In January 2018 I witnessed the result of their collaboration at the premiere performance of Ainu Othello in Sendai. It was unforgettably powerful. I was transported to Ezo in 1860, a world I knew nothing of, yet it felt as real and relevant as the world outside the theatre doors. Judging by the long, thunderous applause at the end, everybody else in the audience felt the same. A highlight for me was the music and dance performed by Pirikap, the Ainu dance troupe Akibe had invited to join the production. Shimodate and Aikbe’s candid talk on stage at the end also added to the drama of the evening.

One of Akibe’s motivations for collaborating was to ensure the authentic representation of Ainu culture. I had had only the most cursory exposure to it before, but I knew that every aspect of what I saw on stage, from the set, props and costume to music, dance and song, was genuine, and it gave me a sense of Ainu culture being something that was alive, not a museum piece.

Akibe’s contribution however was more than a stamp of cultural authenticity. He added Ainu language to the script and insisted that the historically correct discriminatory language Shimodate had cut be restored. Akibe has personally experienced much discrimination, but believes there is no point shirking from the fact it existed, and can only be eliminated through being brought into the open in the first place. His schooldays and experience of seeing Ainu people bully each other led to his suggestion that Yago (Iago) be of mixed Ainu-Japanese heritage, a masterstroke that added to the psychological complexity of Yago’s motivations and betrayal of Osero, and magnified the resonance of this character for a modern globalized  audience.

The play continued to evolve. In June of 2018 I saw it again in Tokyo and could tell there were changes. The death scene of Dezuma, which sent shivers down my spine, was one in particular that stood out. It was enacted to a groaning chant that was apparently sung at a battle in 1789 and traditionally handed down.

In July 2018 the long-delayed Sapporo performance took place, at a time when the 150th anniversary celebrations of the naming – or annexing, depending on your point of view – of Hokkaido were imminent. Approximately one hundred of the Ainu community were in the audience of 360 and the performance was deemed a success. Unfortunately I could not be there, but one significant change I heard about was the Pirikap members having speaking parts in addition to performing dance and music.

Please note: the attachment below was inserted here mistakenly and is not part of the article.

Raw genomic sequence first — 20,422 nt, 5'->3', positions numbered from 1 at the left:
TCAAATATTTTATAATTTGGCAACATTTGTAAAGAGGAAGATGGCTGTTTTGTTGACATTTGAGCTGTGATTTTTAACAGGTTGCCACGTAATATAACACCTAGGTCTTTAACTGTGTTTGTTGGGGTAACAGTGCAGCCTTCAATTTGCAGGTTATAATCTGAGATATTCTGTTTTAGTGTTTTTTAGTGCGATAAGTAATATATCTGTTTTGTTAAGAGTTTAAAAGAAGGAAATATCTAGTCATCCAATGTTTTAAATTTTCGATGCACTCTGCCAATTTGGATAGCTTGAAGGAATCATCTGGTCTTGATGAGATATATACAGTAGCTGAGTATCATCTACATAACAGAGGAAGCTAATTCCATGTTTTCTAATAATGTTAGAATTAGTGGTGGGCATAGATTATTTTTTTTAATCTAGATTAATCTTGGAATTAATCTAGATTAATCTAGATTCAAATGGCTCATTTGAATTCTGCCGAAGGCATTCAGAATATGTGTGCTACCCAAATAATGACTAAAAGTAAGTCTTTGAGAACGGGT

Another outcome of the Sapporo production was an invitation to stage Ainu Othello in London. Jatinder Verma, Artistic Director at the Tara Theatre and long-time friend and advisor to Shimodate, travelled there specially to see it. Verma, who had co-founded the theatre in the 1970s in response to racism, believed it was a timely production in the midst of rising racial tensions on the eve of Brexit.

In August 2019 a group of fourteen actors and staff travelled to the UK to stage a shorter, leaner version of the play. Akibe was unable to go and Shimodate handed the baton of director to Verma. Thus on entirely neutral ground for the first time, the cast underwent intense rehearsal as Verma gave a whole new polish to an already remarkable production. The experience appears to have been profoundly constructive for both Japanese and Ainu cast members, who said that Verma gave them new insight into performing and introducing culture, showing how the smallest of changes can make an enormous difference.

Alas I was not at the London production either, but I was privileged to view a recording. There were many differences, but most significant and moving for me was to see the four women of Pirikap fully integrated into the performance; their voices audibly speaking Ainu, their music and dance as essential to the play as any character. The final scene was so quietly tragic and beautiful, that watching at home alone in my living room, tears filled my eyes and I spontaneously burst into applause.

Ainu Othello is about love destroyed through jealousy and prejudice, while the story of Ainu Othello is about breaking down obstacles of time, language and history to create art. But in the Ainu language “Ainu” means human, and ultimately is all about human drama and the human need for stories. Happily, it seems the collaboration between Pirikap and The Shakespeare Company will continue, so there will be more plays and more stories.

Alison WATTS is an Australian literary translator resident in Japan. Her translations include Spark by Naoki Matayoshi (Pushkin Press), The Aosawa Murders by Riku Onda (Bitter Lemon Press), and Sweet Bean Paste by Durian Sukegawa (Oneworld). She blogs about sashiko and has written about the Fukushima disaster in Words Without Borders.